This next shakeup might not be a voluntary, mind you. This week’s revelation that the FBI is yet again targeting the Florricks promises a big and perhaps permanent upheaval for the political family. What was stranger was the roundabout way in which this came into play. Considering that Marissa Gold is the daughter of her husband’s (former?) campaign adviser, her increased involvement in both Alicia’s affairs and the series as a whole always felt like something that might be more suited to Alicia’s own daughter. Then again, Sarah Steele is always fun in a role that could so easily twee our faces off, so no complaining there.

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The show has often gone to the well of the government looking to bring down Peter through Alicia, but this might again be a case of the deceptively familiar bringing us somewhere new entirely in time for the finale. After all, the ominous advice for Alicia to cash out while she still can sure sounds like divorce bells. It’s the one bridge The Good Wife, true to its name, has never crossed but there’s not much reason to keep up appearances now. If these past seven years have taught us viewers anything, it’s that the status quo is not a state that has ever really suited Alicia Florrick.

Stray observations

  • Her chair is tilted because she doesn’t fit there. Get it?
  • Cary and Diane’s comical desperation to pair up Monica and Lucca at leasts reminds us that the season’s earlier discrimination plot has not been completely forgotten.
  • According to the photo featured in the opening montage retelling the founding of Lockhart, Agos & Lee, Diane has been weary her shiny frocks for most, if not all, of her professional life. That is commitment to a personal brand. Much props.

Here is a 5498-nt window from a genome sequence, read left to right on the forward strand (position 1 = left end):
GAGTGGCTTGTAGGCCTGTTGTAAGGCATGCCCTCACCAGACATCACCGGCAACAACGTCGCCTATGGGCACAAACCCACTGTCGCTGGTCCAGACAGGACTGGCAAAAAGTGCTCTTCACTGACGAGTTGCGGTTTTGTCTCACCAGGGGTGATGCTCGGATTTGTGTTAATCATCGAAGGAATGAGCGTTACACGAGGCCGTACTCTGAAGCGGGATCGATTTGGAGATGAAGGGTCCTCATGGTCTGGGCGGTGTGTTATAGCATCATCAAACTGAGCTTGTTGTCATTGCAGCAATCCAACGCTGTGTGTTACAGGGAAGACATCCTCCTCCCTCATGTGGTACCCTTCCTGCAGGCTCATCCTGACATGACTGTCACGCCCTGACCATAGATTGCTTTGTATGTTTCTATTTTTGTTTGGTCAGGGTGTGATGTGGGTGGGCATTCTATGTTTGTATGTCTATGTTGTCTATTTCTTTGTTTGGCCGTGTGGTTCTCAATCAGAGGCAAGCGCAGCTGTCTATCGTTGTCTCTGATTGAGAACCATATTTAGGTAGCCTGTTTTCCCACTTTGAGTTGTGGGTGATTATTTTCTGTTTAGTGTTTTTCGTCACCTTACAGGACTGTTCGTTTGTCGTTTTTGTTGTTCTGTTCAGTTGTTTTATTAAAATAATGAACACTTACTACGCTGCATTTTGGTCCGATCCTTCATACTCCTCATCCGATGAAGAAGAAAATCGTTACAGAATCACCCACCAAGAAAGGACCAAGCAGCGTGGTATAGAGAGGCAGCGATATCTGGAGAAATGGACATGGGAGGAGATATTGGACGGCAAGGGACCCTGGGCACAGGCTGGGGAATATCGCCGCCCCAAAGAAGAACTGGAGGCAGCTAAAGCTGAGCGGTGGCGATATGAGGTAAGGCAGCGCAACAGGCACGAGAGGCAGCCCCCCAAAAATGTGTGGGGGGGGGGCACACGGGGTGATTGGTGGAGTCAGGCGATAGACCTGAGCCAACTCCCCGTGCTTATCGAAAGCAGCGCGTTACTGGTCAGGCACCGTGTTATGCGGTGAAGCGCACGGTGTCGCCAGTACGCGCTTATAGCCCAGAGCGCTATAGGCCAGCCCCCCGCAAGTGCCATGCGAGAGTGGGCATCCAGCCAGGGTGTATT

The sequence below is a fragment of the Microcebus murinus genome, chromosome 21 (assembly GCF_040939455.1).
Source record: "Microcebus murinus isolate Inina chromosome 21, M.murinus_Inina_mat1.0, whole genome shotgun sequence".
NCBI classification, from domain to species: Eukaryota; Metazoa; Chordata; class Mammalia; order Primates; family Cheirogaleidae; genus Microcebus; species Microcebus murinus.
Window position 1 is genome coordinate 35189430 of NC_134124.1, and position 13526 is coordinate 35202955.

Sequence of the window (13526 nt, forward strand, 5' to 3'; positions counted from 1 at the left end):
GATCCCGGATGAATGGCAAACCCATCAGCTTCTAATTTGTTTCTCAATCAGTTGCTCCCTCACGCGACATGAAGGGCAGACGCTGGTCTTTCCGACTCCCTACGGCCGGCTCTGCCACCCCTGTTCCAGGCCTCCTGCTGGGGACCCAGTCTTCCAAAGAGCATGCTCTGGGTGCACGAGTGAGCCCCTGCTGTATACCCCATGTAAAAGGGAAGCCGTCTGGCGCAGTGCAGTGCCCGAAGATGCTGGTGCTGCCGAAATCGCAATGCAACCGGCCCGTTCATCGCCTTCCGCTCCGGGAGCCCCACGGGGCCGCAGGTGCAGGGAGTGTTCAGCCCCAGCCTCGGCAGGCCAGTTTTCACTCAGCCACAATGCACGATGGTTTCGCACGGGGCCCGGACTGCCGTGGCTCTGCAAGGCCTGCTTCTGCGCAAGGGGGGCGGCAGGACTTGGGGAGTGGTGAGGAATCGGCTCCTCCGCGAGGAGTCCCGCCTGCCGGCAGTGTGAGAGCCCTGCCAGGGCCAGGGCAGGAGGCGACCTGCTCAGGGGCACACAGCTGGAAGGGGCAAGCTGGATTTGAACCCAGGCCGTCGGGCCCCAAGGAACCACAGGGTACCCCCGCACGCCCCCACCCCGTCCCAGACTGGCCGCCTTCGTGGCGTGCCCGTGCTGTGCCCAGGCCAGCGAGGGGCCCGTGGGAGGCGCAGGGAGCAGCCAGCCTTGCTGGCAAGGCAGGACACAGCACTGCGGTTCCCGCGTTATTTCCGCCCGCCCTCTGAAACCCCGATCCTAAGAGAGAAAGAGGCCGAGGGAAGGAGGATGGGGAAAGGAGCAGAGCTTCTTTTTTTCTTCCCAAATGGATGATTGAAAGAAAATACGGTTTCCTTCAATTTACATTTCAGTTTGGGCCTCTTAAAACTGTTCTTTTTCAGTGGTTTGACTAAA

• If Alicia indeed fit at Lockhart, Agos & Lee, her chair might be perfectly upright. But she doesn’t causing it to skew. Get it?
  • Remember Robyn, you guys? I’m using this one-week platform to remember Robyn and the elevator shaft she presumably fell down at the old Florrick & Agos office. RIP.
  • Eli: “We’re good, yes?” Alicia: “We’re good.” I am taking this as a verbal agreement that the matter of Will’s erased voicemail will never be brought up again.
  • As now confirmed in open court, Lucca’s unique name comes from her parents travelling a lot. Admit it, you were marginally curious.
  • Carla! I too expected more of a guest appearance by Judy Reyes, but I’ll take any and all Turkleton I can get on my primetime.
  • Does your chair skew under your weight? Because if so, you might not be sitting where you ought to be sitting. Get it?
  • Thanks to the amazing Kayla Kumari Upadhyaya for letting me fill-in for her this week. No worries: she will be back next week to cover Alicia’s race to the finish!